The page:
This paper aims to develop an ICT Competency Framework for Cuban Tourism and Hotel Management School teachers on the basis of the above-mentioned Project’s guidelines, starting with a review of various proposals found in the literature in order to guide teacher training in ICT and retaining points of reference and criteria for its assessment. Additionally, some comments are provided on the outcomes obtained from the first training actions that were taken in parallel to the drafting of the Framework.

Main references found in the literature

A teacher is no longer a beacon of knowledge, but rather a pathfinder who assists students in using the tools and resources they need to explore and attain new skills and pieces of knowledge (Páez, 2008; De la Torre & Domínguez, 2012). Therefore, in such an ever-changing environment, educators (just like any other type of professional) need continuous updating in order to avoid joining the ranks of the “digitally illiterate” (Area, Gutiérrez, & Vidal, 2012).

This digital literacy campaign cannot be limited to procedural knowledge on the use of ICT. As stated by Valerio and Valenzuela (2011), more than mere skills are required to use a piece of software or to operate a digital device: one needs to master a wide range of complex cognitive, motive, social, emotional and methodological skills in order to perform effectively in any digital environment (Freitas, 2010; Eshet-Alkalai, 2012). Teaching programs therefore depend on their significance as well as on teachers’ motivation, disposition, training and competencies (Miratía, 2012). This process should not rely only upon teachers’ willingness, but also on the level of organization, planning and control undertaken by their relevant educational institutions as part of their strategy.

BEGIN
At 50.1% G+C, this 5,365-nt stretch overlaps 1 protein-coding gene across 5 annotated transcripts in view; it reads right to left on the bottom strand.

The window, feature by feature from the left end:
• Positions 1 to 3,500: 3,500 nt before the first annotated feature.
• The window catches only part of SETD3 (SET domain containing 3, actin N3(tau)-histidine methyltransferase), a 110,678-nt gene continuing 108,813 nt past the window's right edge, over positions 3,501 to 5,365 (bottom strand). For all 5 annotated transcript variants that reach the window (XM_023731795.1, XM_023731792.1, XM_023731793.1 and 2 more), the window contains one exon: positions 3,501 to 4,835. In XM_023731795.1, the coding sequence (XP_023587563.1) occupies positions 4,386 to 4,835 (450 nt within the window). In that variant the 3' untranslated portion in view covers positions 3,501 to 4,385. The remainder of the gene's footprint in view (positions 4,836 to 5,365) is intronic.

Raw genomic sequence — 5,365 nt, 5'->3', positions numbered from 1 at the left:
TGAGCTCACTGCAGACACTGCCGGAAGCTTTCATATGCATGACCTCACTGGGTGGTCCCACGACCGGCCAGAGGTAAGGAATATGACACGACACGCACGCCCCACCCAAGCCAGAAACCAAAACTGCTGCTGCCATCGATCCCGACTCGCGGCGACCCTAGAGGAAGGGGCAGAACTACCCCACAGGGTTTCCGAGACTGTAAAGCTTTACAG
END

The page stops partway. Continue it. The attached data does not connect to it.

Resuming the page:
The ICT competencies required by teachers in this modern information and knowledge society were summarized over a decade ago in Cabero (1999), Tejada (1999), Majó and Marqués (2000) and Marqués (2000) as follows:

  • Displaying a positive attitude towards ICT as a set of cultural instruments convenient for many personal and professional activities.
  • Awareness of the various uses of ICT in the context of education.
  • Awareness of the use of ICT in their relevant knowledge field.
  • Skillful use of ICT in their activities: text processors, e-mail, web browsing.
  • Integrating ICT into their curricula as a normal practice when planning (e.g., ICT as a set of tools in the scope of their activities within their own field of knowledge, as a didactic means and a vehicle for cognitive development).
  • Coming up with training actions involving ICT use by students.
  • Evaluating the use of ICT.

As may be noted, these competencies —clustered in dimensions, i.e., technical, professional updating, teaching methodology and behavior— are basically oriented towards technological and didactic factors, and to a lesser degree towards training researchers by using ICT.